Each year, County News offers outgoing NACo presidents an opportunity to review and describe their year in office. Outgoing NACo President Bryan Desloge, Leon County, Fla. commissioner, takes his turn.
How would you describe your year as NACo president?
I would describe my year as NACo president the way I once heard a celebrated Olympic bobsledder describe the unique talent and skills he brought to his job when he said, “I just held on and tried not to die.” The job of NACo president is not unlike many of the unique roles and experiences that we as elected officials are fortunate enough to have in our brief time in public office.
For me, the experience has been exhilarating, refreshing and exhausting all at once. Of course, it has been the relationships I have made in this role that make all the hard work and travel worth every minute. I owe a tremendous debt of gratitude to my fellow board members, Matt Chase and the amazing NACo staff, a dedicated aide and the Leon County government family back home whose support made this opportunity possible for me.
What was the most challenging part of your role as president?
As county commissioners, none of us are strangers to challenges, and the tough and sometimes unpopular decisions that come with the job. Similarly, in the role of president, the greatest difficulty of the job is not in finding the right answers, but in having the courage to act on the knowledge you have.
As president, you put yourself way out there on the issues that matter the most to all counties. Sometimes those issues are controversial and the challenge for the president is not to “go wobbly,” but to have the courage to speak truth to power. It’s easier said than done and rising to this challenge does not take a special brand of courage inherent in a select few, but rather it takes the moral and intellectual support of the people around you to do it effectively. In my opinion, that support structure is one of the things that makes NACo so effective.
What did you find most interesting or exciting?
Prior to becoming president, I thought I had a great appreciation for the vast diversity of issues and the immense range of challenges among counties. I even thought I had a healthy respect for the talent and dedication of elected officials and public professionals … I had no idea. What I found most interesting during my time as president was seeing how counties adapt, evolve and adjust to tremendously complex challenges of all stripes and innovate to find new ways to better serve their communities in spite of the challenges.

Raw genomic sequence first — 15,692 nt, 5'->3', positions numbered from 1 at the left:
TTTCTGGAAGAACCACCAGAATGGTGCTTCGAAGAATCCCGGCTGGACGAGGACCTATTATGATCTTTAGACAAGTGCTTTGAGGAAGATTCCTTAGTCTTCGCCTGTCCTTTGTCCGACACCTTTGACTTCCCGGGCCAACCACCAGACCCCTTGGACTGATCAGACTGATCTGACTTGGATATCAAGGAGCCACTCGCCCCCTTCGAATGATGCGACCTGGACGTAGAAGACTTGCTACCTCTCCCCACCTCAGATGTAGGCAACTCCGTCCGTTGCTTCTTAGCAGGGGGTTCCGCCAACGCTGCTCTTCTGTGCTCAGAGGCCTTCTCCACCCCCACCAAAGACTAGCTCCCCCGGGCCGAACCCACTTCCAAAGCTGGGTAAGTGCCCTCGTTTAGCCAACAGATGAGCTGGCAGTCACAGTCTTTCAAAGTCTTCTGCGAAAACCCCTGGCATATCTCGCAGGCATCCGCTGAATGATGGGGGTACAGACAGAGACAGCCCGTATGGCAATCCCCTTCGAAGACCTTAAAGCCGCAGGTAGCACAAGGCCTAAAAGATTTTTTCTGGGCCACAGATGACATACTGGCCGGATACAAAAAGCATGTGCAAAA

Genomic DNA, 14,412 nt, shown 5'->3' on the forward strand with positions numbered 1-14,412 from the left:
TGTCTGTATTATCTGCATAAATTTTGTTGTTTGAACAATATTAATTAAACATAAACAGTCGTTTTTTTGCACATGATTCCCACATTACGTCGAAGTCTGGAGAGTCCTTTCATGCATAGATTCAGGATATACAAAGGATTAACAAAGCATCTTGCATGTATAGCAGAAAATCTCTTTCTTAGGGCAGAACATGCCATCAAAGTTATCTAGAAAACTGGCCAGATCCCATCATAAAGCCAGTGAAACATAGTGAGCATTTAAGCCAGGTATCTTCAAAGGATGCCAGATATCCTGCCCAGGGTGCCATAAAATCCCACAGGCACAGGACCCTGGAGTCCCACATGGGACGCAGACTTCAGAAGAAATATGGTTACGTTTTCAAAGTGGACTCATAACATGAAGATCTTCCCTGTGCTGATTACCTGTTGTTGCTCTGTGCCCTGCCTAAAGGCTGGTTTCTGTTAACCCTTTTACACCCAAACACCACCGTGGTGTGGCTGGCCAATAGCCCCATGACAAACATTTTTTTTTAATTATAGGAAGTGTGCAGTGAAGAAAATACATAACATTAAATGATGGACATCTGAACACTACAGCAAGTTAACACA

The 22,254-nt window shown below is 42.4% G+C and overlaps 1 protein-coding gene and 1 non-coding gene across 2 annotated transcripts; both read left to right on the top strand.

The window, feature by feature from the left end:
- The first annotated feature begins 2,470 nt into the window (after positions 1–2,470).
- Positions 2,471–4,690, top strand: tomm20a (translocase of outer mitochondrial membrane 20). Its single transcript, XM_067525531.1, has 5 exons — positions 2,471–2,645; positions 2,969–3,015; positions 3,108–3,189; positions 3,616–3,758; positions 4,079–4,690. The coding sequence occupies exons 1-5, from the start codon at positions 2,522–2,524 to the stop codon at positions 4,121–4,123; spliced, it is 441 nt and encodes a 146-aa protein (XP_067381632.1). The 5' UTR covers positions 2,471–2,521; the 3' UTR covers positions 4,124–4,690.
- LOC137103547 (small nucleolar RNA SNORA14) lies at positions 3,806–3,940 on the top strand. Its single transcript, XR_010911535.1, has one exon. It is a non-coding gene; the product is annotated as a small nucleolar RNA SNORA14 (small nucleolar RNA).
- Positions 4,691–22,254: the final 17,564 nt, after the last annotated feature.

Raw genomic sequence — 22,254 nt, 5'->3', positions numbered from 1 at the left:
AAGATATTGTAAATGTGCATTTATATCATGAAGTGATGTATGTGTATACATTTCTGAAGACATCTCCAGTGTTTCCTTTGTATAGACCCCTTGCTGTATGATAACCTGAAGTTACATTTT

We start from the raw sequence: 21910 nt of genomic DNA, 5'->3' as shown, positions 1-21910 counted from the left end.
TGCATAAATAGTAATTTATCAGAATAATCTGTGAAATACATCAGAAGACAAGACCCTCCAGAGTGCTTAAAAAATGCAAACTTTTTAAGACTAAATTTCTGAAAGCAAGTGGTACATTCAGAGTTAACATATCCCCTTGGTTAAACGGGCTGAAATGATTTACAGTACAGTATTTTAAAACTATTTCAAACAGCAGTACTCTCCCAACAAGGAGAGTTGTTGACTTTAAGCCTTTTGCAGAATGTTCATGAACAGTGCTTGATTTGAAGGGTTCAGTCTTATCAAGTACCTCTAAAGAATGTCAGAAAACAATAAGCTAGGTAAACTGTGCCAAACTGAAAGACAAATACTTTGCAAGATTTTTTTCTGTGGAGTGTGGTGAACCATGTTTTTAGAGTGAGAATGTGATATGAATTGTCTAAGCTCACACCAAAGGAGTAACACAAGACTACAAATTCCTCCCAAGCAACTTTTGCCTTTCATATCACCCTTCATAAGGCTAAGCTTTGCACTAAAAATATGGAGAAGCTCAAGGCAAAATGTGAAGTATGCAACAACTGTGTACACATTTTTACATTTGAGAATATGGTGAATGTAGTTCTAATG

Counties continue to be the greatest laboratory of ideas and solutions to address the real problems real people face every day. And what excites me most is knowing the enormous potential we have as an organization to share and scale ideas to improve the lives of so many people.
What are you proudest of?
As an adept politician, I could probably come up with ways to connect myself with some of NACo’s biggest accomplishments over the past year, but I don’t know if that would be quite accurate. I guess what I am truly most proud of is holding myself accountable for the things I told myself I would do if given the opportunity to serve as president. As such, I am proud to have tried to lighten the load of others and to then follow through.
I showed up. I said yes more than no. I tried to provide a calm and pragmatic voice when it was needed and tried to remind myself to speak up loudly for those whose voice might not otherwise be heard. And finally, I felt a tremendous obligation to build on the good work of the others who came before me and to be inclusive and find opportunities for others to contribute their talents to NACo. These are the things I am most proud of.
What advice would you give your successor?
Lose 15 lbs. before you take office as you will gain them back quickly with all the food available. Get your TSA Pre-check number from the Transportation Security Administration (TSA) — avoid those long screening lines at airports. Make sure you have someone who can handle as many of your county duties as possible as you will often be handling them by phone, email and text.
Take some down time between trips — you’re in for a long haul with a great deal of time away from the office and home. Just know that you have an extraordinary support team in the NACo staff, who will help get you through it. You may also want to make sure your fellow commissioners know of the amount of time required as there may be times you will either have to call into Commission meetings or miss them altogether. With all of the above said, it was an incredible experience.
What’s next for Bryan Desloge?
A long nap.
It’s not enough to fight the good fight. We have to continue to demonstrate that we still do that which is worth fighting for.